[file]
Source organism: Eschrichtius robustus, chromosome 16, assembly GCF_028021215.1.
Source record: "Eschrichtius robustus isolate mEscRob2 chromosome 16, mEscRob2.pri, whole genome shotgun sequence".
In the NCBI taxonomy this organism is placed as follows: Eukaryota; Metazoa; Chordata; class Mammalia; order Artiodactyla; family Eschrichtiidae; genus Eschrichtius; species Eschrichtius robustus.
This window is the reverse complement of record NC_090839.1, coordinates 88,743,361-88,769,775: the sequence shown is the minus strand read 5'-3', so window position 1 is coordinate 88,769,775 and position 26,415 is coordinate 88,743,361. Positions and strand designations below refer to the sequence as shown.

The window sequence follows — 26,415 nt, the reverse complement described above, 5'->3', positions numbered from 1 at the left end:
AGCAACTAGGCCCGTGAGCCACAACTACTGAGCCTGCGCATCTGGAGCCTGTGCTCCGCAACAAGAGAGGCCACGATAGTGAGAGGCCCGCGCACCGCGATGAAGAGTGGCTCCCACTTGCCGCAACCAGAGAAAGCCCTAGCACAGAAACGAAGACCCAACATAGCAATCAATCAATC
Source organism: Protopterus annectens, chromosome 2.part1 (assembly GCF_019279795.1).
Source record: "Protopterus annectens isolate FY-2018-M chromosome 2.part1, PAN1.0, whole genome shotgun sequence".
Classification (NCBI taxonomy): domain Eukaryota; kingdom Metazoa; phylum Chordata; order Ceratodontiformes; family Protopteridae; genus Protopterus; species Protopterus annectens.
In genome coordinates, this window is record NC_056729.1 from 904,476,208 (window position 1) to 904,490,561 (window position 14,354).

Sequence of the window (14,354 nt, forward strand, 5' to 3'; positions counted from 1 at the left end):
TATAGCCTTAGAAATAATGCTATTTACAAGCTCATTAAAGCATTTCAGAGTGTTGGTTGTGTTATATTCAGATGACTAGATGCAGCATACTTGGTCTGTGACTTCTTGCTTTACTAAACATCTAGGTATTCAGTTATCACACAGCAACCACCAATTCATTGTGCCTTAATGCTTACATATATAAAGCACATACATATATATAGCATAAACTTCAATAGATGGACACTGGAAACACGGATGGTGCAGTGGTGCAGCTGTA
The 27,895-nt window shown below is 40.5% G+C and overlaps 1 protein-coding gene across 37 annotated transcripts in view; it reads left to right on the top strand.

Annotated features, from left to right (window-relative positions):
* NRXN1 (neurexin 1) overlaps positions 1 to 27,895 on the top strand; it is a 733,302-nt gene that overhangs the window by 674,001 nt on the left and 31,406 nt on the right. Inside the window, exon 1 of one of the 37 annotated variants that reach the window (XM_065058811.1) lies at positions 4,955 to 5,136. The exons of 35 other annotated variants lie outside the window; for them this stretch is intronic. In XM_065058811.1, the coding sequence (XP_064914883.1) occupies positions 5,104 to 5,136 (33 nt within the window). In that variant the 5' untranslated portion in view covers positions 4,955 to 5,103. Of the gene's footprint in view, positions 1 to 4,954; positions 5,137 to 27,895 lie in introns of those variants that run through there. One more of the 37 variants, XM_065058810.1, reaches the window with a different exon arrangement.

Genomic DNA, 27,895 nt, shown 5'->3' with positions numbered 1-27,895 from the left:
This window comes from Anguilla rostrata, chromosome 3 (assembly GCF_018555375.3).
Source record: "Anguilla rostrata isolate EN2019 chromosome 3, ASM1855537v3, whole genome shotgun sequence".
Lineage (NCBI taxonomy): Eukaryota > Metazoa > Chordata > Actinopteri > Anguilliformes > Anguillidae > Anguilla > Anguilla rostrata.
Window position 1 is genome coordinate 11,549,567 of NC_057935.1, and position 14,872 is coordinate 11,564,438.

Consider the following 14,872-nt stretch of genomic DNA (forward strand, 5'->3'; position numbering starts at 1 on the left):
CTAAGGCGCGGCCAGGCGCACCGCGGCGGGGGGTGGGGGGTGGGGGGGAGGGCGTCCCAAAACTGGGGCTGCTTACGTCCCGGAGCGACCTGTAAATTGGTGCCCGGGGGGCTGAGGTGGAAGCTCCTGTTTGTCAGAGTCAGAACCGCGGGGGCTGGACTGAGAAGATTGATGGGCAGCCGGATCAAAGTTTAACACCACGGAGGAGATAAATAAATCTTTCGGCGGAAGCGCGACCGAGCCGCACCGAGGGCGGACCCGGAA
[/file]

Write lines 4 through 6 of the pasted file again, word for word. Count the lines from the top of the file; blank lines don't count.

This window is the reverse complement of record NC_090839.1, coordinates 88,743,361-88,769,775: the sequence shown is the minus strand read 5'-3', so window position 1 is coordinate 88,769,775 and position 26,415 is coordinate 88,743,361. Positions and strand designations below refer to the sequence as shown.

The window sequence follows — 26,415 nt, the reverse complement described above, 5'->3', positions numbered from 1 at the left end:
AGCAACTAGGCCCGTGAGCCACAACTACTGAGCCTGCGCATCTGGAGCCTGTGCTCCGCAACAAGAGAGGCCACGATAGTGAGAGGCCCGCGCACCGCGATGAAGAGTGGCTCCCACTTGCCGCAACCAGAGAAAGCCCTAGCACAGAAACGAAGACCCAACATAGCAATCAATCAATC